Changing my Mental Health

After a few weeks of illness and crammed deadlines, I am back! This post will be entirely dedicated to outlining how my mental health has changed these past six months, and how I got here.

To start things off – I have improved so much in terms of mental health, but there is still ups and downs, as that is a normal part in life. The biggest part for me was the realisation that I am in control of my thoughts, even if it often seems like negative thoughts ‘take over’ and are ‘overwhelming’. I found that changing the language I use within myself, and dropping words that make me feel like my thoughts are something that my emotions are in control of, helped me tremendously.

In terms of my emetophobia, I am so much better than before. I was watching Harry Potter with friends the other day, and the scene of Ron throwing up the slugs caused me almost no mental burden. Really, the only things that occurred to me is that, firstly, that’s pretty gross, and secondly, I hope the people around me don’t think we have to skip this scene for me (as I know in the past people become aware of me when throw up becomes a topic – but I am perfectly capable to hear and speak of it like anyone else now yay!). I was pretty impressed with myself, as my heart did not start racing and my thoughts were focussed on solely the plot of the movie; One year ago I would browse emetophobia forums to make sure a movie I was about to watch did not contain any vomit scenes.

Other than that, I have learnt to be at ease and be as kind to myself as I try to be to others. At the end of the day, you are the only person that will be there for you to support you – I found it super helpful to positively build my relationship with myself (as silly as it sounds), and stop relying on external forces to keep me going – No more sugar when I am stressed, no more ginger tablets when feeling nauseous, no more messaging my boyfriend when upset. Of course some of these removal tactics are pretty extreme measures, and I still talk to my boyfriend when upset here and there, but it’s about not NEEDING to do so. If my friends are unavailable to chat when I’m not okay – that’s okay! I still have myself, I can support myself and do things myself that make me feel better, I don’t need to push my worries onto someone else, or reach for an external agent to help me.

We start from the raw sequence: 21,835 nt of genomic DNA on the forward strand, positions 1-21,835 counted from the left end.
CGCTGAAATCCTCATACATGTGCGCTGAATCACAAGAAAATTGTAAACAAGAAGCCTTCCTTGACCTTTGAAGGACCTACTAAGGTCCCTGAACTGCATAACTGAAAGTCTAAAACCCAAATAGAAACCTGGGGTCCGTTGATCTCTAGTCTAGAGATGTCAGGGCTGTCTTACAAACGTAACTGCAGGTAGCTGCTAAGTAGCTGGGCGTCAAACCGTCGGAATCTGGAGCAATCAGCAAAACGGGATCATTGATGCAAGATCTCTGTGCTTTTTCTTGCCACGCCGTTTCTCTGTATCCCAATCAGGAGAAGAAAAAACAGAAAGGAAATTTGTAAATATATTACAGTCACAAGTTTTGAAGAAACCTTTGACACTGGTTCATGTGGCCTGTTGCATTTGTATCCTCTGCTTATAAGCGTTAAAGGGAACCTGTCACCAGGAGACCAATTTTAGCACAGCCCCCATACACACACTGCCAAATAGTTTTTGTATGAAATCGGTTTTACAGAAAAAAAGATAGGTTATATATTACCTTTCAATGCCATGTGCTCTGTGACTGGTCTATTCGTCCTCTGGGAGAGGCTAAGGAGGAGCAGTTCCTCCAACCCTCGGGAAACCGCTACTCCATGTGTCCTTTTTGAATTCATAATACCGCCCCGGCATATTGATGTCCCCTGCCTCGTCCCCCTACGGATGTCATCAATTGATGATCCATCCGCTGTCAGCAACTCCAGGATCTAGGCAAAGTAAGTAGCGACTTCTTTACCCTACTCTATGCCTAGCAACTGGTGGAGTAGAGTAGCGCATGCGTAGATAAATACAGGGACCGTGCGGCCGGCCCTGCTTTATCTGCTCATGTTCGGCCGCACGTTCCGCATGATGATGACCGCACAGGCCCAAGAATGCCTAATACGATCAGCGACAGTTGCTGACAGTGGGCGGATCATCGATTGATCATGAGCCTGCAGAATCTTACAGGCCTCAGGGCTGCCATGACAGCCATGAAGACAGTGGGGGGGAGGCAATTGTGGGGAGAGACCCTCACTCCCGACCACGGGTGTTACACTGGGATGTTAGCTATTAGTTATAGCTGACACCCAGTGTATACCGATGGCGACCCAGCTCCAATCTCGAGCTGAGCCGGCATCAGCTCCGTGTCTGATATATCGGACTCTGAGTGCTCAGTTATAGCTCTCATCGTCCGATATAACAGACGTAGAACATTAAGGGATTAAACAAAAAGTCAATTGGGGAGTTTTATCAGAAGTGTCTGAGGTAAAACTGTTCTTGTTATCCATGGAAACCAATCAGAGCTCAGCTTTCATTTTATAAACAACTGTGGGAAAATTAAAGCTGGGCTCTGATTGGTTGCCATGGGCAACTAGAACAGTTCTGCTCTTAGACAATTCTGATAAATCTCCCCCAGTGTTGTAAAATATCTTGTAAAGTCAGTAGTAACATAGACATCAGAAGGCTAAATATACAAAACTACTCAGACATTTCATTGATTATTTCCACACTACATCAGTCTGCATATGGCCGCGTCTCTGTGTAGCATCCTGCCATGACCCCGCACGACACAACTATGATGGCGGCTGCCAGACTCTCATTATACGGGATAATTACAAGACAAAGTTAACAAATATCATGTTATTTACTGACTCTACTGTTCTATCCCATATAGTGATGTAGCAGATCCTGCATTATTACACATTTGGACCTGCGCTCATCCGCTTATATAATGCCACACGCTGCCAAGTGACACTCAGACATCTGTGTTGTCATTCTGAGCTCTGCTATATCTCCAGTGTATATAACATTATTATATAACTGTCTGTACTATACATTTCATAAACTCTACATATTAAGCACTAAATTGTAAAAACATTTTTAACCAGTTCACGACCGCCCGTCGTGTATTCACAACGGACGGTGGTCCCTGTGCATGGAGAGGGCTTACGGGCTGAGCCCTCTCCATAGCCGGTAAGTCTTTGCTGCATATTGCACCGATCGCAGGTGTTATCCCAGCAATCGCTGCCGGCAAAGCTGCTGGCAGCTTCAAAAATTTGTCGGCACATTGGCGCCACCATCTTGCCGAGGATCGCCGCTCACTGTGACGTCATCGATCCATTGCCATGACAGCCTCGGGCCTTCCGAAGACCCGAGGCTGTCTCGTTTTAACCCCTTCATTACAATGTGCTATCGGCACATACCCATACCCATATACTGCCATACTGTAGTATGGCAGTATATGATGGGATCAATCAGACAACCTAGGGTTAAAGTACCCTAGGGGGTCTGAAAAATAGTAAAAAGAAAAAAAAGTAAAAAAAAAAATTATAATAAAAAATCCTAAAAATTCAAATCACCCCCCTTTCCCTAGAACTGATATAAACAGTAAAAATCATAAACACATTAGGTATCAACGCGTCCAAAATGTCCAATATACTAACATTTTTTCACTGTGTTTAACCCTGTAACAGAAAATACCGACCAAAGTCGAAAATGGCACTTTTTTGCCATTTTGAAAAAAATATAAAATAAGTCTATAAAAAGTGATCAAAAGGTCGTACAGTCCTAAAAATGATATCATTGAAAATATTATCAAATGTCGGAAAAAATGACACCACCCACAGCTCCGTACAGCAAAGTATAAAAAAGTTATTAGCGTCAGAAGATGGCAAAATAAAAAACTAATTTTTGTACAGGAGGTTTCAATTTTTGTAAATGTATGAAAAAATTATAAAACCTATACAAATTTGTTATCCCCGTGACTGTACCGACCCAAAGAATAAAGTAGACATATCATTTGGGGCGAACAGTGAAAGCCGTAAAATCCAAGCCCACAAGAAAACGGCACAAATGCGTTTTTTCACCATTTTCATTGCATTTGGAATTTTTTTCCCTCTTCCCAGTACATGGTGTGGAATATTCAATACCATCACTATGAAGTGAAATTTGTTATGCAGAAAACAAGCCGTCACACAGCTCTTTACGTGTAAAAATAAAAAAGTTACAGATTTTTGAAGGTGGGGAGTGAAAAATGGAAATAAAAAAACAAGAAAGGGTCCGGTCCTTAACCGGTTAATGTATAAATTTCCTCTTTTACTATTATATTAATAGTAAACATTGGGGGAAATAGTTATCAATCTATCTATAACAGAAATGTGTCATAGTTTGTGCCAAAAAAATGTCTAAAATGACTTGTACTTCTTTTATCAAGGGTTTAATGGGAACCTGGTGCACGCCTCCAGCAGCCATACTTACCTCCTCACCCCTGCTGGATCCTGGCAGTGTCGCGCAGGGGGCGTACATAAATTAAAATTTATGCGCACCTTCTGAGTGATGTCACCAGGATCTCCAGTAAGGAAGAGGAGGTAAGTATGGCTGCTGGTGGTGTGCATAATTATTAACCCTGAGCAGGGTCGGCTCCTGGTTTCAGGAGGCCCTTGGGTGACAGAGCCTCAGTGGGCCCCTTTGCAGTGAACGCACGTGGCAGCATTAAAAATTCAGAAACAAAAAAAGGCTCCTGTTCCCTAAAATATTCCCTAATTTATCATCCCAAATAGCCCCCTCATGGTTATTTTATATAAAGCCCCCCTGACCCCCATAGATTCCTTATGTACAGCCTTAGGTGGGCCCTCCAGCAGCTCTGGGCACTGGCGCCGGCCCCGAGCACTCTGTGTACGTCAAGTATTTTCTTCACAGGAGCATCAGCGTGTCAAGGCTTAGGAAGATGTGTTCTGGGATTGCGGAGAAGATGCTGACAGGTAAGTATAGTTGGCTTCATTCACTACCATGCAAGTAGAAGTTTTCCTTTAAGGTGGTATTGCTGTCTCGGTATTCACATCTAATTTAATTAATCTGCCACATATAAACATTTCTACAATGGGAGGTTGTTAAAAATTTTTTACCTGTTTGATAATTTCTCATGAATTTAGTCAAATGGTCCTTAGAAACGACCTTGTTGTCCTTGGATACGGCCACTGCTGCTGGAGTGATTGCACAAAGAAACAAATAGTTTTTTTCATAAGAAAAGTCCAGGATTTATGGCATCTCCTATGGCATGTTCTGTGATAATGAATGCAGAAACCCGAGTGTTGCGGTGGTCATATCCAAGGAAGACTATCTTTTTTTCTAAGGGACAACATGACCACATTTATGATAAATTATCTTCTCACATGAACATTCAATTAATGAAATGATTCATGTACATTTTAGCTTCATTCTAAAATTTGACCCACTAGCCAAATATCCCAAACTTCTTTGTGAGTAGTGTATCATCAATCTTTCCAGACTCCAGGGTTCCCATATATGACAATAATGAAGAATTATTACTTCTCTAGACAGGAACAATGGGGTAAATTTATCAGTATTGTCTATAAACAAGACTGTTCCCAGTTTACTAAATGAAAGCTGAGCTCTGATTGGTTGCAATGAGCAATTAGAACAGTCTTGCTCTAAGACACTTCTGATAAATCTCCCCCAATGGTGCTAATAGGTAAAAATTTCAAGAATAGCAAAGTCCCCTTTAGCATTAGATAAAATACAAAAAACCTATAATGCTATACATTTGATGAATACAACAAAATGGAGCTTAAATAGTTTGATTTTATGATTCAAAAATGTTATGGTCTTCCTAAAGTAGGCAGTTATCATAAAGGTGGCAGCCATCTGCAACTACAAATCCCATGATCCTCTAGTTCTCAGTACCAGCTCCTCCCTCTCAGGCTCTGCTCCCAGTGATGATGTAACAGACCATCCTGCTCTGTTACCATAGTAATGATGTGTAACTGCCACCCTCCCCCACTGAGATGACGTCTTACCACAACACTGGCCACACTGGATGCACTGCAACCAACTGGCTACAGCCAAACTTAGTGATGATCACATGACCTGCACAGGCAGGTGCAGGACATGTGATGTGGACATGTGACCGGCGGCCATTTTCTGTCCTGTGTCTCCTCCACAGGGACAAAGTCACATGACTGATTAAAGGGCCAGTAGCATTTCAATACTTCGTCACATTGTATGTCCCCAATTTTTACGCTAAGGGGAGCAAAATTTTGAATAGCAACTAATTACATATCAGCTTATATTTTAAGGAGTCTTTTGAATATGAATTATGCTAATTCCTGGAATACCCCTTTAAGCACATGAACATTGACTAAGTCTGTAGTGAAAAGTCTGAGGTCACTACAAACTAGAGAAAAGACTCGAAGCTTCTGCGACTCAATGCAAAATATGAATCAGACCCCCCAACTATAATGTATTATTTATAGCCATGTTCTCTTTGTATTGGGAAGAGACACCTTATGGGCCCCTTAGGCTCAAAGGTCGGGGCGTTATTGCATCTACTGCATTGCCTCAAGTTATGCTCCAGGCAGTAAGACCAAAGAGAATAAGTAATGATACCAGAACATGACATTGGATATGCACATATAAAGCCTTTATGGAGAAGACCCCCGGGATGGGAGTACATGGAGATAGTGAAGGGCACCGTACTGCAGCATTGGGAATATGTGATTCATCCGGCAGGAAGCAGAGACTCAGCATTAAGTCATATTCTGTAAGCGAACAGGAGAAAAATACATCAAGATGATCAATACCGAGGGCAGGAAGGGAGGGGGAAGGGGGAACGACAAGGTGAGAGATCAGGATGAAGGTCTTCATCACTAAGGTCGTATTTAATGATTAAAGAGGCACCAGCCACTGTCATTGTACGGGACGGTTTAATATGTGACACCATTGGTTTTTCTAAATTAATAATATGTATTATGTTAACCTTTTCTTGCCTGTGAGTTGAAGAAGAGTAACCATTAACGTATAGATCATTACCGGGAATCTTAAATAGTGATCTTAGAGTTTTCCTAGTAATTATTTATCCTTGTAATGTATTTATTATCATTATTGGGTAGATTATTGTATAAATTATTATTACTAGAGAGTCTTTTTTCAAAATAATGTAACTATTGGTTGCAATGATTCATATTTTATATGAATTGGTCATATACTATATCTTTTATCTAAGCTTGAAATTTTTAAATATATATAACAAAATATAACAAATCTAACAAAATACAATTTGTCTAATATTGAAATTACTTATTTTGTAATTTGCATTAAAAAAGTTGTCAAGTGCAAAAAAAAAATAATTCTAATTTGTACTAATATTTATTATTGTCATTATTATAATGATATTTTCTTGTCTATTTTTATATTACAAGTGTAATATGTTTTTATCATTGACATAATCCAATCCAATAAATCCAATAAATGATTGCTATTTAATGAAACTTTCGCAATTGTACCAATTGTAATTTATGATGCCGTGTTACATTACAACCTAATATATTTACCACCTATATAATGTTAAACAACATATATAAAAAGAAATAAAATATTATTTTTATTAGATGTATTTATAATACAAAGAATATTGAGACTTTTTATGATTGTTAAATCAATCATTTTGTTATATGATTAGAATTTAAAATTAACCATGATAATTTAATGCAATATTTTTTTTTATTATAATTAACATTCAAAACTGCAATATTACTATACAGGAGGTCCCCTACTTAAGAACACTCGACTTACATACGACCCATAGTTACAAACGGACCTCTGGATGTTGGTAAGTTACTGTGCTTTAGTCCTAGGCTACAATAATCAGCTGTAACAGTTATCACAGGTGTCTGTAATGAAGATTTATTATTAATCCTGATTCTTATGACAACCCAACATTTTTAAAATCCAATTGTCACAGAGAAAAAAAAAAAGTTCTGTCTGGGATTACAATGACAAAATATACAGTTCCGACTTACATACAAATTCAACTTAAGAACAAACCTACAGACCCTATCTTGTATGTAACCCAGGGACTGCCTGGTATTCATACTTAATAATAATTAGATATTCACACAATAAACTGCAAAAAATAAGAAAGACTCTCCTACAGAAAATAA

I have been living alone these past few months and it really helped me to appreciate my own company, and I have to say I like my company! This is a point in my life I never imagined being at during sixth form – Happy and carefree all by myself, what??? Of course, there are still times of sadness, crying and upset (which is a normal part of life), but rather than dwelling on it like I used to, I accept it, move on, and if I can, I will try to make myself feel better.

Here are some things I like to do to make myself feel better (most of which I learned from the thrive book):

  • Write down all the positive experiences from the last couple of days that make me feel better (E.g. My friend thanked me for my help; I heard someone throw up and I was fine – I have come so far!)
  • Meditate, which really helps me to push back the overflow of obsessive thoughts
  • I try to do Wim Hof breathing every day. I like that I purposefully put myself out of my comfort zone by hyperventilating, which makes me feel mentally strong
  • Right after waking up, I think about a positive aspect I want to focus on during the day (e.g. ‘Today I will focus on being kind to myself’, ‘Today I will focus on working hard on this essay’), and make sure to write it down in my exercise book to keep track of it!
  • Drawing is something that also stimulates my positivity, so get inspired and be creative!
  • Gratefulness is something that we need more of in our society, so I make sure to actively think of 3 things, people or events I am grateful for every day.
  • When I experience negative, catastrophic, or paranoid, thoughts, I make sure to acknowledge them! This is definitely the first step to changing your thoughts, as it is something that is entirely up to you. When next realising that you are feeling off, try to think – Is this current thought helpful in any way? If not, what about it is unhelpful? How can I change it? You have the ability to change your thoughts, it just requires a lot of active effort and continuous motivation!
When I feel like my thinking becomes unhelpful, I like to draw and write little notes to myself! Nothing of huge artistic value, but it’s fun in the process, eases the mind, and reminds you of your goals 🙂

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